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Amnesty’s reports are unhelpful

Amnesty International’s 2016/2017 report accused Nigerian military authorities of being responsible for the death of many Boko Haram victims in North-Eastern Nigeria and of pro-Biafran…

Amnesty International’s 2016/2017 report accused Nigerian military authorities of being responsible for the death of many Boko Haram victims in North-Eastern Nigeria and of pro-Biafran agitators in the country’s South-East. Amnesty alleged that 240 people including infants died in a military detention centre in Borno in 2016 while 177 pro-Biafran agitators were extra-judicially killed same year.

The report said, “At the military detention facility at Giwa Barracks, Maiduguri, cells were overcrowded. Disease, dehydration and starvation were rife. At least 240 detainees died during the year.” The group also accused officials Borno State government officials saying, “Bodies were secretly buried in Maiduguri’s cemetery by Borno State Environmental Protection Agency staff. Among the dead were at least 29 children and babies, aged between newborn and five years.”

As for happenings in the East, Amnesty said, “Since January, in response to continued agitation by pro-Biafra campaigners, security forces arbitrarily arrested and killed at least 100 members and supporters of the group Indigenous Peoples of Biafra, IPOB. Some of those arrested were subjected to enforced disappearance.”

The report threatened to throw a spanner in the works just when Nigeria is winning the protracted war.  Nigerian military authorities vehemently denied Amnesty’s charges, describing them as fabrication. Acting Director, Defence Information, Brig. Gen. Rabe Abubakar described the report as a continuation of Amnesty’s “series of spurious fabrications aimed at tarnishing the good image of the Nigerian military.”

According to the military, “The title down to the body of the allegation smacks of the extreme bias, which is disturbing coming from an otherwise reputable organisation that is expected to be just and fair to all. Unfortunately in this case, has taken a premeditated position which is far from noble.

It is curious that a body that has never been able to seriously condemn terror in Nigeria now claims to have done an extensive research with the aim of discrediting the nation’s effort at curtailing terror.” 

DHQ also said, “It is clear that Amnesty International becomes more active in presenting distractive allegations whenever the terrorists are losing ground in the battle. It is very unfortunate that Amnesty International has used this report to further confirm its questionable interest in the counter-terrorism effort in Nigeria.”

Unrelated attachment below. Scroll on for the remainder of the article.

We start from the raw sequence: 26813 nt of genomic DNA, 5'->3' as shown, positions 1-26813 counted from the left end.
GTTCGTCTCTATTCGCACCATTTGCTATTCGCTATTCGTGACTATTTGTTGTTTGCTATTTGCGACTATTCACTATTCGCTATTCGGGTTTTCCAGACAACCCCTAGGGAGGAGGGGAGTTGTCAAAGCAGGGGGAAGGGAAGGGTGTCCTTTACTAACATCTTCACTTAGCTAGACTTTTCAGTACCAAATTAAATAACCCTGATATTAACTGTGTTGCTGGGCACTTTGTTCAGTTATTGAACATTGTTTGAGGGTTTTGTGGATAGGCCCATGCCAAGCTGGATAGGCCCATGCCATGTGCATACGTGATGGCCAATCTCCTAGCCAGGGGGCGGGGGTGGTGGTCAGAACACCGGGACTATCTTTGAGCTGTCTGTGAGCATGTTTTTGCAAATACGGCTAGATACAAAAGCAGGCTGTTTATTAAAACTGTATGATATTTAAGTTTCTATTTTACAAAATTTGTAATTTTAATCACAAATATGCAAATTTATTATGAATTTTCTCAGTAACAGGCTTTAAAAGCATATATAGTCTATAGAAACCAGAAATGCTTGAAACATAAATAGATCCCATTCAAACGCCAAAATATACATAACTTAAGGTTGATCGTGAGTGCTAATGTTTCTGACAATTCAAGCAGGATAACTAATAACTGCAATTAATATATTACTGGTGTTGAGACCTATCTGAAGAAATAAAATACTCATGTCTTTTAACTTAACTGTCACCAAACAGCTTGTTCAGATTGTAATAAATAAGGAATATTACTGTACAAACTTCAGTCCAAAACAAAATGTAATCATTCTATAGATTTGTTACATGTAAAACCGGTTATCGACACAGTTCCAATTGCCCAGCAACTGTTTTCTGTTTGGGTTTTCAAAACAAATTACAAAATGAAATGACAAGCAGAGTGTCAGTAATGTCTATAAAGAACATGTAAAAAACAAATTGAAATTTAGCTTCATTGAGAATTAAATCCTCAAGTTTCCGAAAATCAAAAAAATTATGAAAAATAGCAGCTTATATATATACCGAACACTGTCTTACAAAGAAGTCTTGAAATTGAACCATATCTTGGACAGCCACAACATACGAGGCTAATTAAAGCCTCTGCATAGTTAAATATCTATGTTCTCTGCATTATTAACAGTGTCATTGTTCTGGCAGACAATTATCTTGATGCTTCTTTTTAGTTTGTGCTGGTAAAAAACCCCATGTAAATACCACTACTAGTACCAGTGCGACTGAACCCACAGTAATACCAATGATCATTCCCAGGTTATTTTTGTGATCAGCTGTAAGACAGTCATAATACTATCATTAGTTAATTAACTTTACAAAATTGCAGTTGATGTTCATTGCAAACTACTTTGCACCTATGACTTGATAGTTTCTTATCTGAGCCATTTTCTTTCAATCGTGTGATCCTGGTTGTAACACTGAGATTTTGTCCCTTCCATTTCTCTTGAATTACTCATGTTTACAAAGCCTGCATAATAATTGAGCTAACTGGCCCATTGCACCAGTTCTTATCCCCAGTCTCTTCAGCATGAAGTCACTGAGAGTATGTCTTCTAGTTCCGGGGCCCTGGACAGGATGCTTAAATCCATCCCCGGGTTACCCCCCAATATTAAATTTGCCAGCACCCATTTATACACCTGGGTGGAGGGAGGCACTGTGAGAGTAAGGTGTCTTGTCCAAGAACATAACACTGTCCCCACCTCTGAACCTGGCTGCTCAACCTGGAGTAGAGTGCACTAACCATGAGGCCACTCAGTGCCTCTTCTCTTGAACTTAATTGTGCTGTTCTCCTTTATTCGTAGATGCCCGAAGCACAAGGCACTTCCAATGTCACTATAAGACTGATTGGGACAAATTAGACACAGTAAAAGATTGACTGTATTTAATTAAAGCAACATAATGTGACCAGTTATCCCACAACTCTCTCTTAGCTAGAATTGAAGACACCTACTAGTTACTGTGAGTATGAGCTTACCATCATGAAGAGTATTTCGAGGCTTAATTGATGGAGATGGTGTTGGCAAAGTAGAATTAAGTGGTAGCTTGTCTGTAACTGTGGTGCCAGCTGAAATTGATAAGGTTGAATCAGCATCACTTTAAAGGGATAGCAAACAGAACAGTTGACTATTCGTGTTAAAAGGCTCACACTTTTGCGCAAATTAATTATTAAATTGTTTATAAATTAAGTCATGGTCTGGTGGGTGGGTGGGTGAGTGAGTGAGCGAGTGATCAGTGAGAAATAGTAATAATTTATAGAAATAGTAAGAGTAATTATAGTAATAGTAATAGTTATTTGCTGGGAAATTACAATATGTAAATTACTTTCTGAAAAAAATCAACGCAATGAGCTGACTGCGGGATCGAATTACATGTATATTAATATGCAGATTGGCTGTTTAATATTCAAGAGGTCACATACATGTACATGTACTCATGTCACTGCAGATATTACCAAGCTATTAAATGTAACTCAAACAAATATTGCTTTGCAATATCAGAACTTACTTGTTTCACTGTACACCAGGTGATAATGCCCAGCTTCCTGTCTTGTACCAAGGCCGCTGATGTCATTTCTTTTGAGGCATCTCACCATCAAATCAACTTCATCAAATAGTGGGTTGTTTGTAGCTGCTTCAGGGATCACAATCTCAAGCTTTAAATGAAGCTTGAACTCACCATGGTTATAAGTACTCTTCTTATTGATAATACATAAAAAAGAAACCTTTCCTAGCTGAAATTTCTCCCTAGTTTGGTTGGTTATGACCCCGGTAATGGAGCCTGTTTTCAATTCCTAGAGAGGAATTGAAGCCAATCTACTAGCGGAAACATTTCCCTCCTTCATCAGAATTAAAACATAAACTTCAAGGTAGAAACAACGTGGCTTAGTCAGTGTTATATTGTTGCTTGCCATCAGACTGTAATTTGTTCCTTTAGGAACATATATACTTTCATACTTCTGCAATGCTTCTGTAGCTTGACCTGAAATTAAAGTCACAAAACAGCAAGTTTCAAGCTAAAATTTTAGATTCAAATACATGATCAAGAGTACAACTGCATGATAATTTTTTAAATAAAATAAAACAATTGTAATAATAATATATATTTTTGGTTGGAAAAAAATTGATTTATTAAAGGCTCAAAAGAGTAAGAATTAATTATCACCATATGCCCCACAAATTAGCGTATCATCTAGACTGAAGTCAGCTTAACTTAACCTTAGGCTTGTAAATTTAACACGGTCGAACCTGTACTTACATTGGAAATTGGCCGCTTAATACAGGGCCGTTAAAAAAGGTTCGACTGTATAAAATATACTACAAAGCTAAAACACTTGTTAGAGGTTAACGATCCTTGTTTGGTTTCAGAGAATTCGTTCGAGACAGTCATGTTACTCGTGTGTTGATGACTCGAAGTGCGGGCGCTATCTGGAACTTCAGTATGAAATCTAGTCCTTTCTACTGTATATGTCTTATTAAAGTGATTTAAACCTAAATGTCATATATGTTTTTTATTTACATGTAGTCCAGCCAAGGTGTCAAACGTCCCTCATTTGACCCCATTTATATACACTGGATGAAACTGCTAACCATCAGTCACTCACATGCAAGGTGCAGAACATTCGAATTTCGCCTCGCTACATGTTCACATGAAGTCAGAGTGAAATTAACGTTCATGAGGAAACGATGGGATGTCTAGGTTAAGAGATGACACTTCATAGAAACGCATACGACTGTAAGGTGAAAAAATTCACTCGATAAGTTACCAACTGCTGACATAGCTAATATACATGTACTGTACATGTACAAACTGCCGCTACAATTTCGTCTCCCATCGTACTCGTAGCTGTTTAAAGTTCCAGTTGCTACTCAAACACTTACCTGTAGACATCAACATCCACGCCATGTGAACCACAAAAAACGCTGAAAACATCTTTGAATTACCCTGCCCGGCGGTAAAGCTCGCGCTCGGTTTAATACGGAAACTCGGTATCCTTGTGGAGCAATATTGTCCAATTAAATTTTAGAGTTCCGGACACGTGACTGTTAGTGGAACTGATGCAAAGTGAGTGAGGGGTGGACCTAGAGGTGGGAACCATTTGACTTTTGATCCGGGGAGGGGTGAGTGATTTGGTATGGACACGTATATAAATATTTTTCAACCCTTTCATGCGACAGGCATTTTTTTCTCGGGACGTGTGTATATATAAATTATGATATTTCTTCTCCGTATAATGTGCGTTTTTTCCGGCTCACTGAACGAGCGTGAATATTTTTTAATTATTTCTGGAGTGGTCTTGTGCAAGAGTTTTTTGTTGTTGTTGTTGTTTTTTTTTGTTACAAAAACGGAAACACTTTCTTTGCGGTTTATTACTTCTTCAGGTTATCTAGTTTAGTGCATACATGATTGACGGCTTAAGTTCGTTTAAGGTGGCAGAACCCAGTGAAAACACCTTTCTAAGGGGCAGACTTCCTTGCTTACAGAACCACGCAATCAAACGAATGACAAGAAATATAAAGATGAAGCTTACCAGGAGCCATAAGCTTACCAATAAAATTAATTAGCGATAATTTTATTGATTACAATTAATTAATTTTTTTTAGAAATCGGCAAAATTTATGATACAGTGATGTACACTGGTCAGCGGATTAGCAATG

Altercation between Nigerian security forces and the Amnesty International is not new. Since the time the Boko Haram took up arms against the Nigerian state in 2009, the group had at various times accused the army, police and the security service of alleged excesses. While Amnesty had a good reputation of factual checking in other lands, we fear that 

The “witnesses account” it relied on in coming up with its Nigeria report is questionable. People who escape from traumatic situations often exaggerate matters, as Nigerian journalists have learnt over the years. It is true that at the height of the Boko Haram insurgency, the military had difficulty in differentiating between terrorists and civilians, which led to the loss of innocent lives. Since 2013 however, co-option of the civilian JTF has helped to greatly reduce this problem. 

 No wonder that many groups rose in defence of the Nigerian military after the recent report. One of them, Global Amnesty Watch (GAW) said the report was part of a global conspiracy to undermine the Nigerian state. 

President of GAW Philip Agbese, a Human Rights Law researcher at Middlesex University, London, said the Nigerian military should be commended for doing their best to halt threats to citizens. Africa Arise for Change Network also passed a vote of confidence on the professional manner in which the military handled the war against terrorism in the nation and accused Amnesty International of attempting to cause confusion and distrust in Nigeria.

We therefore urge Amnesty International, while doing its very important work around the world, to be circumspect in issuing reports that could rather than help the fight against terrorism. 

Thousands of lives have been lost and millions have been displaced.  All Nigerians’ desire now is for a quick end to the crisis. 

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